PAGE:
Integration of Wind Catchers in Modern Residential Buildings in the UAE as a Means of Providing Thermal Comfort

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The British University in Dubai (BUiD)
This research is an evaluation of the effectiveness of wind catchers as means of providing thermal comfort for modern residential buildings in the hot arid climates in the UAE. Though this research involves a residence in Abu Dhabi as a case study, it stresses that the results obtained can be used for other regions with similar climates and in most instances are largely applicable. A computer simulation tool, IES VE 2013, is used as a methodology to model spaces and different configurations that consist of the following parameters, are tested: floor to ceiling height of the space, area of the window opening, height of the wind tower, orientation of the wind tower, percentage opening of the window and the percentage opening of the wind tower opening. An automatic condition profile is imposed on the window and wind tower openings by the software so that they open and function only when these conditions are satisfied. The study initially reviewed literature already existing on the integration of traditional sustainable techniques in the UAE. Further studies were done on how integral wind catchers were in traditional architecture to provide cooling for occupants in residences. The simulations were carried out in two steps. As a first step, the case study building as it exists was subjected to a thermal simulation analysis. Results were obtained in terms of annual hours within the human thermal comfort range and Degree Discomfort Hours (DDH). The second step involved carrying out a series of simulations according to a test matrix, results obtained were analysed in comparison to the existing case. Of the configurations tested, the optimal configuration bore the following characteristics: Floor to Ceiling Height of 6m, wind tower height of 9m with North West orientation, window area of 3 m2, wind tower opening of 2 m2, Percentage window opening of 100% and a percentage of wind tower opening 100%. The optimal configuration when tested resulted in 47.1% decrease in degree discomfort hours and a 22.1% increase of hours annually in the thermal comfort range when compared to the existing case. Furthermore, when the existing case was re-simulated with a cooling device switched on, it was estimated that the existing case consumes 39.5% more energy than the optimal configuration. The study concludes by identifying guidelines for the implementation and use of wind towers in the modern age and with recommendations for future research.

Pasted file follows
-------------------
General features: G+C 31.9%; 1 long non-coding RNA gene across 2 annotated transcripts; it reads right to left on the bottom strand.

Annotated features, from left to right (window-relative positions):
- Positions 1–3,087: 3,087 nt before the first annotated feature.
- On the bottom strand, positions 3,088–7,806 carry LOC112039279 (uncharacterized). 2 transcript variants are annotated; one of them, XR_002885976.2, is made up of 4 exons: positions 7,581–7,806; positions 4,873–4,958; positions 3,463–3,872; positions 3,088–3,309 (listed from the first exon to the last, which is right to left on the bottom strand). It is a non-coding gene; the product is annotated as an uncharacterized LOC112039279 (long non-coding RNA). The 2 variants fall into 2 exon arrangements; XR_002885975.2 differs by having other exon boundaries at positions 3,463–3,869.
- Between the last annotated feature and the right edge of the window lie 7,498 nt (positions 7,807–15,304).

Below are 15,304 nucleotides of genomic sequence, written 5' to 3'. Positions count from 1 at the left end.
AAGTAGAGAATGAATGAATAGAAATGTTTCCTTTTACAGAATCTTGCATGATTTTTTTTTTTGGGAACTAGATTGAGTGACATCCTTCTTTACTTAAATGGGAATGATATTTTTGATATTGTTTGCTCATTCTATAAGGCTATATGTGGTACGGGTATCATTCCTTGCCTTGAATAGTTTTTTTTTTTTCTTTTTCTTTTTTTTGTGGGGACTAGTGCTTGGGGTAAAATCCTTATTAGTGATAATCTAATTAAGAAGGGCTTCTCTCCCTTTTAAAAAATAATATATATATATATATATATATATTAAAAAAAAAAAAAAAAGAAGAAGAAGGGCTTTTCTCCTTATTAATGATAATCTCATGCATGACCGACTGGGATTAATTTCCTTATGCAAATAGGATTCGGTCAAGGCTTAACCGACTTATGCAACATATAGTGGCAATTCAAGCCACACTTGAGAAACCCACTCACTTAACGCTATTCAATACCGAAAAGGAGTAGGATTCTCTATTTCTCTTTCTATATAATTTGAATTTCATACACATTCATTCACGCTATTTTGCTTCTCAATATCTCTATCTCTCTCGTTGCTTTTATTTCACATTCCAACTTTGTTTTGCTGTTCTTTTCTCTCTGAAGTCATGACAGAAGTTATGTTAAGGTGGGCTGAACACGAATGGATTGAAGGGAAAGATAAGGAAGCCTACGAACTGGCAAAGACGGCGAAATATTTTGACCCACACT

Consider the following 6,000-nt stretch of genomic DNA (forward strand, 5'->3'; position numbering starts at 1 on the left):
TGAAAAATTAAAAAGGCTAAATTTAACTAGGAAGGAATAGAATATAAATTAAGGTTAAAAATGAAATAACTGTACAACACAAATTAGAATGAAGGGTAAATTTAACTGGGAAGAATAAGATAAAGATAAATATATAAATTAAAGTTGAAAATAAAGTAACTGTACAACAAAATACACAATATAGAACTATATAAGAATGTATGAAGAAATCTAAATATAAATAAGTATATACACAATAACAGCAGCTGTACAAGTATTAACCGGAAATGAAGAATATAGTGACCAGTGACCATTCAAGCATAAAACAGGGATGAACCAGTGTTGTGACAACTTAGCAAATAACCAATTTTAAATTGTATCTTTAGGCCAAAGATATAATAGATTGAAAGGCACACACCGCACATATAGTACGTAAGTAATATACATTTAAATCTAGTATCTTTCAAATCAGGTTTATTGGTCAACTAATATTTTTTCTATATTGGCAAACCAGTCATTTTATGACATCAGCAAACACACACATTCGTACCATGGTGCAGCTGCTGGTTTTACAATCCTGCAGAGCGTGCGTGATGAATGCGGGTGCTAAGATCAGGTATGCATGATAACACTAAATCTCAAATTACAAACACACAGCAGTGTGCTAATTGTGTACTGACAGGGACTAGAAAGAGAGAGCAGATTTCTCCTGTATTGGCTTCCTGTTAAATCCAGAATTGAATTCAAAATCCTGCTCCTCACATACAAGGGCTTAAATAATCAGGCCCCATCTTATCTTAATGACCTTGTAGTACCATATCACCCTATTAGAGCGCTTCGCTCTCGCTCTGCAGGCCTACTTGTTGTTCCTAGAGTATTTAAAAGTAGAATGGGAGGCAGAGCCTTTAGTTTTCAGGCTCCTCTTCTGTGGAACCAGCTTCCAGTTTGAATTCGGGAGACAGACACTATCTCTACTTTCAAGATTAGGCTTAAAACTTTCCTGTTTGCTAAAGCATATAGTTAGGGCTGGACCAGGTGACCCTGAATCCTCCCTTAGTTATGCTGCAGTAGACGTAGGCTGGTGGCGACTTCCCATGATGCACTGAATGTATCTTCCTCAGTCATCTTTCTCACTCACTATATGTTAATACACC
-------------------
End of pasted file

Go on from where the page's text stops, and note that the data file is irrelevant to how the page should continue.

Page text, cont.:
wind catchers, modern residential buildings, thermal comfort, United Arab Emirates (UAE)